Selling covered calls I probably love even more than selling naked puts, unfortunately, there are not many good stocks in my portfolio I could sell covered calls to generate decent monthly income yet, but I have a few candidates.

In today's article, I'm going to speak about selling covered calls on AT&T, Pfizer and Cisco systems. Make sure to check out my article about selling naked puts: 3 Trades to Generate $200/mo Selling Naked Puts on Dividend Stocks

Before we get started, here is a brief summary of what is a covered call

A covered call refers to a transaction in the financial market in which the investor selling call options owns the equivalent amount of the underlying security. To execute this an investor holding a long position in an asset then writes (sells) call options on that same asset to generate an income stream. The investor's long position in the asset is the "cover" because it means the seller can deliver the shares if the buyer of the call option chooses to exercise. If the investor simultaneously buys a stock and writes call options against that stock position, it is known as a "buy-write" transaction.

Generate monthly income selling covered calls on AT&T (T) stock

Cisco stock price as of February 10, 2020

AT&T stock price as of February 10, 2020

On February 10, 2020 you could buy 100 shares of AT&T stock spending $3,824 and simultaneously sell out of the money March 13 expiry covered call a strike price of $38.5 for about $0.64. That gets you $64 and makes about 1.67% return in about 30 days. Or about 20.04% annualized. Break-even: $39.14

If T stock closes below $38.5 on March 13, you keep the premium and start over. If the stock closes above $38.5 , your stock gets called away, but check your break-even points.

There are several options you could use not to get shares called away, like a roll up or roll forward. Or you could sell the stock, and start over by writing cash secured put.

In case your stock gets called away at $38.5, remember you have made a premium + value gain. -$3,824+$3,850+$64= +$90. That would be about 2.35% yield on your initial investment in about 30 days. About 28.2% annualized. 

Remember, you are selling one contract, 100 shares of T stock, make sure you have 100 shares to sell, if called away.

Generate monthly income selling covered calls on Pfizer Inc. (PFE) stock

Cisco stock price as of February 10, 2020

Pfizer Inc. stock price as of February 10, 2020

On February 10, 2020, you could buy 100 shares of PFE stock spending $3,776 and simultaneously sell out of the money March 13 expiry covered call at a strike price of $38 for about $0.71 credit. That gets you $71 and makes about 1.88% return in about 30 days. Or about 22.56% annualized. Break-even: $38.71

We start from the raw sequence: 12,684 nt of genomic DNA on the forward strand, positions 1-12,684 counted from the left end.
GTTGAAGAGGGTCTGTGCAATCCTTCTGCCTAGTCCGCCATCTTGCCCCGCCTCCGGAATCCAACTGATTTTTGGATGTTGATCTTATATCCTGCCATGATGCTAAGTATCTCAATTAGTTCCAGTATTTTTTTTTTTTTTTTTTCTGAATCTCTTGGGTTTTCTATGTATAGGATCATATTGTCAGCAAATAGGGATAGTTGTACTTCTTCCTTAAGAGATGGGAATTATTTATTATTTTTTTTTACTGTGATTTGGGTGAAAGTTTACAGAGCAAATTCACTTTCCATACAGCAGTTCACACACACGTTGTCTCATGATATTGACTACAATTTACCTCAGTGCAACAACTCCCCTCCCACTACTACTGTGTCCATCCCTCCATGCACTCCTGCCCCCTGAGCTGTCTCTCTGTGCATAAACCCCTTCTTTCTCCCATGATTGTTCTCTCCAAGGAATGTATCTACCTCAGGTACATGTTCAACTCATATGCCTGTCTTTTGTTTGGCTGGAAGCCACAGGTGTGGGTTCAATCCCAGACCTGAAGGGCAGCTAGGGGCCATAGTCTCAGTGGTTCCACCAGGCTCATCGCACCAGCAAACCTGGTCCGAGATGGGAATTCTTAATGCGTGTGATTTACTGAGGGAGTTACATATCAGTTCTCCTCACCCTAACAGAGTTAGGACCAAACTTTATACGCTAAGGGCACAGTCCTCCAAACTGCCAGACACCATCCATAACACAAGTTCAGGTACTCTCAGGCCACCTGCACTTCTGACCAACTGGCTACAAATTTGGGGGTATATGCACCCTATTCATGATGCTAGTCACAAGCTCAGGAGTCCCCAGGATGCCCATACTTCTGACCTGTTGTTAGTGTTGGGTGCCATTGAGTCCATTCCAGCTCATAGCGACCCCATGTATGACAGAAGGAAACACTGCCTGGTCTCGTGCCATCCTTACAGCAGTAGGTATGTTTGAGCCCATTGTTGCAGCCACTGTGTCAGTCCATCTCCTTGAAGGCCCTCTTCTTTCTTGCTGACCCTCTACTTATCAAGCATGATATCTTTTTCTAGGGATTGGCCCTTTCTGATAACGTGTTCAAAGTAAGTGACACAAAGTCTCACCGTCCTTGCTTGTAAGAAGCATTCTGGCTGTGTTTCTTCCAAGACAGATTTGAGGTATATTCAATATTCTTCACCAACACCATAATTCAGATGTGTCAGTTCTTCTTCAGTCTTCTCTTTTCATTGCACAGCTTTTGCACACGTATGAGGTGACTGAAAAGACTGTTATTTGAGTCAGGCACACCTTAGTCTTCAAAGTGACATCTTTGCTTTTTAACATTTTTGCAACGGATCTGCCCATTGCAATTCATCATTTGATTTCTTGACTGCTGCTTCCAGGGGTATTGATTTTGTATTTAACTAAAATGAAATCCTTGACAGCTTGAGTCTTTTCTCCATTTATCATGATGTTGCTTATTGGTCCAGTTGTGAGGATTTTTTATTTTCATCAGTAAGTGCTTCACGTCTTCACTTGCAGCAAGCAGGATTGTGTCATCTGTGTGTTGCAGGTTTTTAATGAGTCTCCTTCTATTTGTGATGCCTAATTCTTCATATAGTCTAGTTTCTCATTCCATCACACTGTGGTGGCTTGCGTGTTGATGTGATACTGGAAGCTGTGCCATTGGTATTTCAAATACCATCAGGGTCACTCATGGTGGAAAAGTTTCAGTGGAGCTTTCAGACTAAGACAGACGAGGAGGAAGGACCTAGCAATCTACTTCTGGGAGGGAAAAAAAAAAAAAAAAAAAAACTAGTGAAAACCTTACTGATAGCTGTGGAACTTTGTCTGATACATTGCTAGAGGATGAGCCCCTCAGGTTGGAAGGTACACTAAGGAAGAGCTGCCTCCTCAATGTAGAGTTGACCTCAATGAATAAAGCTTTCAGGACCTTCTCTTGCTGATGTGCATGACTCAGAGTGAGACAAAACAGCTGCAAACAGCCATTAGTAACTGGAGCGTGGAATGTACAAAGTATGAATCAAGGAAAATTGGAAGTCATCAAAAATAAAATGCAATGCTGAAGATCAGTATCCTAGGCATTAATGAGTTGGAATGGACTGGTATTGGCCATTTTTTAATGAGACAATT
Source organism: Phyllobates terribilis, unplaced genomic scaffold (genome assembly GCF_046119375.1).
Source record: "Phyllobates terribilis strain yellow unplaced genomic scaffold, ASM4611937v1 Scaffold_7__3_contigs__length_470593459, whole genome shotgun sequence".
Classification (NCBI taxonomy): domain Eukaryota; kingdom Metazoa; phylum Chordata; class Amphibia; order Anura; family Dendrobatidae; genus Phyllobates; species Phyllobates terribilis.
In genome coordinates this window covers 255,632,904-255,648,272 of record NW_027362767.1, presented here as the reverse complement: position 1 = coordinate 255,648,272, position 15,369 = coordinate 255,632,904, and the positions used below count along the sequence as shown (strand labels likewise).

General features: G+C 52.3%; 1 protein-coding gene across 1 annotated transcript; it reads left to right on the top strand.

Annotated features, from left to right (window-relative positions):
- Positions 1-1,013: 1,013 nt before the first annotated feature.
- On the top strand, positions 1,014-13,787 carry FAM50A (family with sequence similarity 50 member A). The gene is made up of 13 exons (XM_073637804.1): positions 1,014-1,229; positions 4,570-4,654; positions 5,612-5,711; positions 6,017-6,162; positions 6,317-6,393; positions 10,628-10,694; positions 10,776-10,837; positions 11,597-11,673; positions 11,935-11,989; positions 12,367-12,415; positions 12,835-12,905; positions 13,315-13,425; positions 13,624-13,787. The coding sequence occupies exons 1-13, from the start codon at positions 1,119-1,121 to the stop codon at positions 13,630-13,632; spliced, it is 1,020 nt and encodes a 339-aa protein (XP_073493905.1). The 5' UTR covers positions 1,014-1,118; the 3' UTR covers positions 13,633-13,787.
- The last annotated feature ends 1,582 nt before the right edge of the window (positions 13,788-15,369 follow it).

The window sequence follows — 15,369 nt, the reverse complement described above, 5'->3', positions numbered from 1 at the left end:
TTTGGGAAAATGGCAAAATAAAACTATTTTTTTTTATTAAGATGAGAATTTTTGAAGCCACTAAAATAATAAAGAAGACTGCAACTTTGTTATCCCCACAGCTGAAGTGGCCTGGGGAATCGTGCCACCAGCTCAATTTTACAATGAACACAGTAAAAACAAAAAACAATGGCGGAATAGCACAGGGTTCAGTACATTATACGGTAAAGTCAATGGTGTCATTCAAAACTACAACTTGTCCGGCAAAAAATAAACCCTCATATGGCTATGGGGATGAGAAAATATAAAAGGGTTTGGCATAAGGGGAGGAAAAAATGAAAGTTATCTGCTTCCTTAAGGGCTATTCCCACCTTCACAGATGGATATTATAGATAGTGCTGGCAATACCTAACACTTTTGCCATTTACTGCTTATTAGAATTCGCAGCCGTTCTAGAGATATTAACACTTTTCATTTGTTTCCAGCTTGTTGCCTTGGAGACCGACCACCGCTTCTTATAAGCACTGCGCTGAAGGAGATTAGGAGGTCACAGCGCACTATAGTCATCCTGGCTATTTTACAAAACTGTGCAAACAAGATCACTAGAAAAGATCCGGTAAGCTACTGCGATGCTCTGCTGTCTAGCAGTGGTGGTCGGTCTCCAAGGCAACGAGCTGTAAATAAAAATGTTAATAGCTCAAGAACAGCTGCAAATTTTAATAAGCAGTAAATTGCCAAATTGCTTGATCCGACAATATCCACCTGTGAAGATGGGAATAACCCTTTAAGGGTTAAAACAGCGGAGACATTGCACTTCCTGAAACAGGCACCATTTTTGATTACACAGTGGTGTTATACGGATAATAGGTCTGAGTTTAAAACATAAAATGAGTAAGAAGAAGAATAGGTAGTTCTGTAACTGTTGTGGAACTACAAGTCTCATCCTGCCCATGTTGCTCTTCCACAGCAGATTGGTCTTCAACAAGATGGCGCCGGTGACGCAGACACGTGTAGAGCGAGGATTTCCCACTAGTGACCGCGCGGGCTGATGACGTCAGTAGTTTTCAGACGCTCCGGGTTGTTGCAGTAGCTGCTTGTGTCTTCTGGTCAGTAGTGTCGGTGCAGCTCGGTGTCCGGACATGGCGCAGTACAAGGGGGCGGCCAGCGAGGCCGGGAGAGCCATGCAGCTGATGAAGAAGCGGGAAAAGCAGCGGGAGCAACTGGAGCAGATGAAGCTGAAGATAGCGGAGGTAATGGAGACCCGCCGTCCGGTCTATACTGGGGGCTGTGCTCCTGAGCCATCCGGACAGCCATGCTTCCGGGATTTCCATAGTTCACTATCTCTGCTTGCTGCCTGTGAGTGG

If PFE stock closes below $38 on March 13, you keep the premium and start over. If the stock closes above $38, your stock gets called away, but check your break-even points. 

There are several options you could use not to get shares called away, like a roll up or roll forward. Or you could sell the stock, and start over by writing cash-secured put. 

In case your stock gets called away at $38.00, remember you have made a premium + value gain. -$3,776+$3,800+$71= +$95. That would be about 2.51% yield on your initial investment in about 30 days. About 30.12% annualized. 

Remember, you are selling one contract, 100 shares of PFE stock, make sure you have 100 shares to sell if called away.

Generate monthly income selling covered calls on Cisco Systems, Inc. (CSCO) stock

Cisco stock price as of February 10, 2020

Cisco stock price as of February 10, 2020

On February 10, 2020, you could buy 100 shares of CSCO stock spending $4,833 and simultaneously sell out of the money March 13 expiry covered call at a strike price of $48.5 for about $1.52 credit. That gets you $152 and makes about 3.14% return in about 30 days. Or about 37.68% annualized. Break-even: $50.02

If CSCO stock closes below $48,5 on March 13, you keep the premium and start over. If the stock closes above $48.5, your stock gets called away, but check your break-even points. 

There are several options you could use not to get shares called away, like a roll up or roll forward. Or you could sell the stock, and start over by writing cash-secured put. 

In case your stock gets called away at $48,5, remember you have made a premium + value gain. -$4833+$4850+$152= +$169. That would be about 3.49% yield on your initial investment in about 30 days. About 41.88% annualized. 

Remember, you are selling one contract, 100 shares of CSCO stock, make sure you have 100 shares to sell if called away.

Selling covered calls on these three dividend stocks right after buying them ($12,433) would generate about $287/mo. That's a 2.3% return in just 30 days or 27.6% per year.

Also, in 2020 you would get about $208 dividend from AT&T, $152 from Pfizer and $140 from Cisco systems. Combined $500 (before tax) or about a 4% dividend yield per year. 

As found in my previous article about selling naked puts on these same stock we could generate about $230/mo. Now I believe that when combined, both covered calls and naked stocks on the same underlying could boost some investors portfolio by some impressive $500/mo with invested only about $12,400 boosting the total return up to theoretical 40%. 

Unfortunately, I don't have a set track record on selling covered calls on these three dividend stock, as I don't have yet a 100 shares from each of the stock, I'm still using naked puts to beef up income and acquire these stocks. 

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